Until fairly recently, digestifs were the types of beverages drunk by old Italian men alongside a cup of espresso. In bars from Milan to Naples, or outside delis in Brooklyn or London, you would see dapper, gray-haired men sipping from tiny glasses, arguing about soccer ("football") or baseball and eyeing up the young ladies. But lately, these strongly flavored, highly alcoholic drinks—consumed after a meal to aid digestion (allegedly)—have been making a serious comeback. What was once considered a fusty beverage choice has become the drink of preference for the bright young things of London and New York.
Amaro in particular has had a recent resurgence. According to Liam Cotter, project manager of the drinks company Heads, Hearts & Tails, old brands like Fernet-Branca and Cynar have been reinventing themselves, putting out products that appeal to a whole new generation of drinker. Angostura launched an amaro last autumn based on its legendary bitters. New brands are popping up, too, and "boutique" amari are being made on both sides of the Atlantic. In Britain, Asterley Bros. started producing the Dispense small-batch amaro, and Stellacello has its London amaro. Then there is broVo in Seattle and Bittermens in New Orleans, both of which produce distinctly American takes on the drink. These handmade liqueurs are made from high-quality ingredients, and the results can be as complex as a good wine.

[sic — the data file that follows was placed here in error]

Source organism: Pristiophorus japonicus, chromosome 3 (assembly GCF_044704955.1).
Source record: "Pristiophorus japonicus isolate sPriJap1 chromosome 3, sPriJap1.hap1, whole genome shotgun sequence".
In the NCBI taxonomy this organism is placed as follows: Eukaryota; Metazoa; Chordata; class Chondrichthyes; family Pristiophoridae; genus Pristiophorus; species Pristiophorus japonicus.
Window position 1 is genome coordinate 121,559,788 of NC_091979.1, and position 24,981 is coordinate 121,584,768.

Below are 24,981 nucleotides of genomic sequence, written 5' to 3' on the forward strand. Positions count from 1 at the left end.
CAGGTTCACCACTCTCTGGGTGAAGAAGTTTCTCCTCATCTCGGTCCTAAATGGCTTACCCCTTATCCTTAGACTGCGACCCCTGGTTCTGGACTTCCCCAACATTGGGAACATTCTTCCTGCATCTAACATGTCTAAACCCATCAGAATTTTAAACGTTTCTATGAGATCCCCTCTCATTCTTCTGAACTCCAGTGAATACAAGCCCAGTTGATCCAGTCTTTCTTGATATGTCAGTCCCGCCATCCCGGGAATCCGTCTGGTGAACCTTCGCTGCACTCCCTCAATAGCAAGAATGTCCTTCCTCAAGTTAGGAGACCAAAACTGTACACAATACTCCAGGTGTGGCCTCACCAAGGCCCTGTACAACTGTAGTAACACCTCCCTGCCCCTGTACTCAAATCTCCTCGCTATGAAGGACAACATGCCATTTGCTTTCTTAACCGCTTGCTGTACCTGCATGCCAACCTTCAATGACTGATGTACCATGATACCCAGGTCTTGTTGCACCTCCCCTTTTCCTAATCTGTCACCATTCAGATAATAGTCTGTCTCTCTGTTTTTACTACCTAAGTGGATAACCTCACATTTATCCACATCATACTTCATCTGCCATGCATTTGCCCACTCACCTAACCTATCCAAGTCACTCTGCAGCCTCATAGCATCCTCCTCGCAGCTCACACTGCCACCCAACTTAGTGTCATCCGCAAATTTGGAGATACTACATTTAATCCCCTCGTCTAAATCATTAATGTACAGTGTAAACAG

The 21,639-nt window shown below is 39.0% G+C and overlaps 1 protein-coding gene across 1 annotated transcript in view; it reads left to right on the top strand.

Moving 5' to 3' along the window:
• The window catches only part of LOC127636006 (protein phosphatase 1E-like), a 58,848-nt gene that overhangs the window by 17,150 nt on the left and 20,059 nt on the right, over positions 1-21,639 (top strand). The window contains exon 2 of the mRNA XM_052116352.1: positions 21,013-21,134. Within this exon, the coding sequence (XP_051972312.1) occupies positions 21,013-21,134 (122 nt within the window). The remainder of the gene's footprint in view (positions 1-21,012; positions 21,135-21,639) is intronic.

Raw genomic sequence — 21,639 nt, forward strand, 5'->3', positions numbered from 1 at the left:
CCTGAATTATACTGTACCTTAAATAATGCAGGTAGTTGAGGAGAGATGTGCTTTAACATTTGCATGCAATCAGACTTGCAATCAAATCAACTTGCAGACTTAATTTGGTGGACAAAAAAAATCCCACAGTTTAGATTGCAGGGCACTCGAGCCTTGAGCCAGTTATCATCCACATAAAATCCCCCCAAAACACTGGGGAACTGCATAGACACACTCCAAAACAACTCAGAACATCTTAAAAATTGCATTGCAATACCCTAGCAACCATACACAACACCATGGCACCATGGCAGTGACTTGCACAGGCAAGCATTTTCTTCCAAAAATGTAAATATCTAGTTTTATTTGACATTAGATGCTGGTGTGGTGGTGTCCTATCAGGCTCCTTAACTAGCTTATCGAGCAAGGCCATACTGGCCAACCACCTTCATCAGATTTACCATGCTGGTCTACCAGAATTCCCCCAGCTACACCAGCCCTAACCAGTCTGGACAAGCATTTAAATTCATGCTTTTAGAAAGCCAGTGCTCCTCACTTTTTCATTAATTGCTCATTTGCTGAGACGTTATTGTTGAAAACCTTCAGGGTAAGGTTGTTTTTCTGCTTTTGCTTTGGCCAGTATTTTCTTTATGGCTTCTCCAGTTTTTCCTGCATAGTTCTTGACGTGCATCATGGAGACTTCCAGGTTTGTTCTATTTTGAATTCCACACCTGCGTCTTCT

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Most people have a preconceived notion about when we should drink port: once a year, we dig out a dusty bottle from the bottom of the cupboard to drink at the end of Christmas lunch, with cheese.
Amaro means bitter in Italian, and Italians have a thing about bitterness. In addition to all the amaro variants (there's amaretto, a liqueur made from apricot stones, which means little bitter one; and the grape negroamaro, which means black and bitter), Italians drink a powerful wine called Amarone della Valpolicella. Made from raisined grapes, it has a remarkable dried fruit and bitter flavor. In Italy, wines that function as digestifs are known as vino da meditazione. These are wines so complex and strongly flavored that they are best drunk on their own, in quiet contemplation.